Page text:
When millions took to the streets of Egypt last week to protest the Mubarak regime and call for democratic reform, the Egyptian government responded by cutting off Internet access and people's ability to communicate with one another and the outside world.
Such drastic action is a new way for governments to smother popular movements worldwide... just as more and more people are turning to Twitter, Facebook and Youtube and using cell phones to mobilize for social chance and speak out against authoritarian regimes.
What's very worrying is that Congress is weighing legislation in the U.S. that could give our president the authority to flip the "kill switch" on the Internet and plunge the nation into digital darkness.
Sens. Joe Lieberman (I-Conn.), Susan Collins (R-Maine) and Thomas Carper (D-Dela.) introduced legislation in the last Congress that would give the Executive Branch far-reaching authority to cut off "critical infrastructure" in times of crisis.
The "Protect Cyberspace as a National Asset Act" wasn't passed in 2010. But, according to a recent report in Wired, Sens. Collins and Lieberman plan to reintroduce the bill in the new Congress. The bill as written offers a vague definition of what constitutes an emergency, and fails to create effective checks and balances.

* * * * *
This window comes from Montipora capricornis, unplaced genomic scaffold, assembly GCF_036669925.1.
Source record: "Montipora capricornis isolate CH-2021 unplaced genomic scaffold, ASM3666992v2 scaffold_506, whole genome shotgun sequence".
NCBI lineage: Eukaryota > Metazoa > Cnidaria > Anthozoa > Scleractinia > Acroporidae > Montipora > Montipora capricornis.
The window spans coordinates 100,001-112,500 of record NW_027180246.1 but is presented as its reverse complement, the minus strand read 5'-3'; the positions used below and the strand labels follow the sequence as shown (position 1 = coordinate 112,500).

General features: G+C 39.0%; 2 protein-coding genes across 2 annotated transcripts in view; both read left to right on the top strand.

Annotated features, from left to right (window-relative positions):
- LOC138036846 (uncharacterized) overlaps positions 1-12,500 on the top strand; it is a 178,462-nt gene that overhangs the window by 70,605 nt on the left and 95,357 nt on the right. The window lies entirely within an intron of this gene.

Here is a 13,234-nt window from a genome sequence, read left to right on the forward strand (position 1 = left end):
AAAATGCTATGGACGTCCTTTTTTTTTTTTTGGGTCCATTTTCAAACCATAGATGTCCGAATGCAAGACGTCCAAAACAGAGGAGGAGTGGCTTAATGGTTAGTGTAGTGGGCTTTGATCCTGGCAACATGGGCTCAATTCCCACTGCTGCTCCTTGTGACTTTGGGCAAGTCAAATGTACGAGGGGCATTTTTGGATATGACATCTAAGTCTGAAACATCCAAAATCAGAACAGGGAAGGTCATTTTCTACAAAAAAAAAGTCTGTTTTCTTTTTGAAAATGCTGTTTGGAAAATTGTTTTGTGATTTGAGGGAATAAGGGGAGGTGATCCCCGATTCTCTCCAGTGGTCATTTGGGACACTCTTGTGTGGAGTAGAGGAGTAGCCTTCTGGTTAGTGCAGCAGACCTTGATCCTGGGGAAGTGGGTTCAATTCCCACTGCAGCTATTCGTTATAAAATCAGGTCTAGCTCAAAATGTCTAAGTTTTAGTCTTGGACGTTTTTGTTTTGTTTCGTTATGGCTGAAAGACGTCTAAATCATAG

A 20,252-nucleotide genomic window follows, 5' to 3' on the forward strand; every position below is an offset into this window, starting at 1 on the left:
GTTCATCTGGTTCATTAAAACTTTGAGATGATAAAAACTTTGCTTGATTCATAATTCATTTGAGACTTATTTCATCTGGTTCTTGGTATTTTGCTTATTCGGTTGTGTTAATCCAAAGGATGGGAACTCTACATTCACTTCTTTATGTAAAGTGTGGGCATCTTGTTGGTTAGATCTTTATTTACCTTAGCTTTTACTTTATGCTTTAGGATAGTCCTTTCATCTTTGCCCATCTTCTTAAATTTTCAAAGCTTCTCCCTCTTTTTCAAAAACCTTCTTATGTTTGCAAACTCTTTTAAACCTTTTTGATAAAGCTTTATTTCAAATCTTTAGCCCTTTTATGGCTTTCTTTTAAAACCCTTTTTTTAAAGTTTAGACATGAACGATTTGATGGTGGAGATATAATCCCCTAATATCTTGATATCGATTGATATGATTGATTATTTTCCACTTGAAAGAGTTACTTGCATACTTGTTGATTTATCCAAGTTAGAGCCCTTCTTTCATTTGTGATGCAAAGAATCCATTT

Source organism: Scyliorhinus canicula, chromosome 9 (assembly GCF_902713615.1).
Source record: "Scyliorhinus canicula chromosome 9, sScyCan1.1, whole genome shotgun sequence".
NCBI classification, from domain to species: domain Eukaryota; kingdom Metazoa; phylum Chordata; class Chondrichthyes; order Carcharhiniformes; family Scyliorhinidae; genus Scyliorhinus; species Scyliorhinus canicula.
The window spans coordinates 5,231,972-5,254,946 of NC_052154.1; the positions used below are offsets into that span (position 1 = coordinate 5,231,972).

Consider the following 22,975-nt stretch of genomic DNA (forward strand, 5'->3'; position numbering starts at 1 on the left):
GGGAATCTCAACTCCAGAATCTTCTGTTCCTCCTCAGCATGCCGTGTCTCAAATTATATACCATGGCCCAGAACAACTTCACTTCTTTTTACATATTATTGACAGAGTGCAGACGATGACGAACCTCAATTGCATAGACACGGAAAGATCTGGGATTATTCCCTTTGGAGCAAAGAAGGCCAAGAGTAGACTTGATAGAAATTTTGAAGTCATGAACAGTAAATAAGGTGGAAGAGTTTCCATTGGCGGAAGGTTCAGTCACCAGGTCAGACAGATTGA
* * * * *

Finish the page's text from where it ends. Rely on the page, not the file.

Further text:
Confronted by overwhelmingly negative public response, sparked in part by theWired story, the senators have gone on the defensive about the legislation. They issued a statement on Tuesday offering assurances that they do not seek to create a "kill switch" over the Internet.
Whatever the intentions, the reportedly broad, ambiguous language of the bill and its lack of safeguards for individual freedoms are deeply troubling. We need to be certain that no bill gives government the authority to cut off Internet access. Such power, in the hands of the top executive, poses a drastic threat to our First Amendment right to free speech and assembly.
The events in Egypt show the power of the Internet in fostering free speech and reform. Both progressive and conservative activists in the U.S. have relied on the organizing capacity of the Web and social networks to build popular movements as well.
We must guard against any effort to curtail our access to the open Internet. Take action here and stay tuned as this story continues to develop.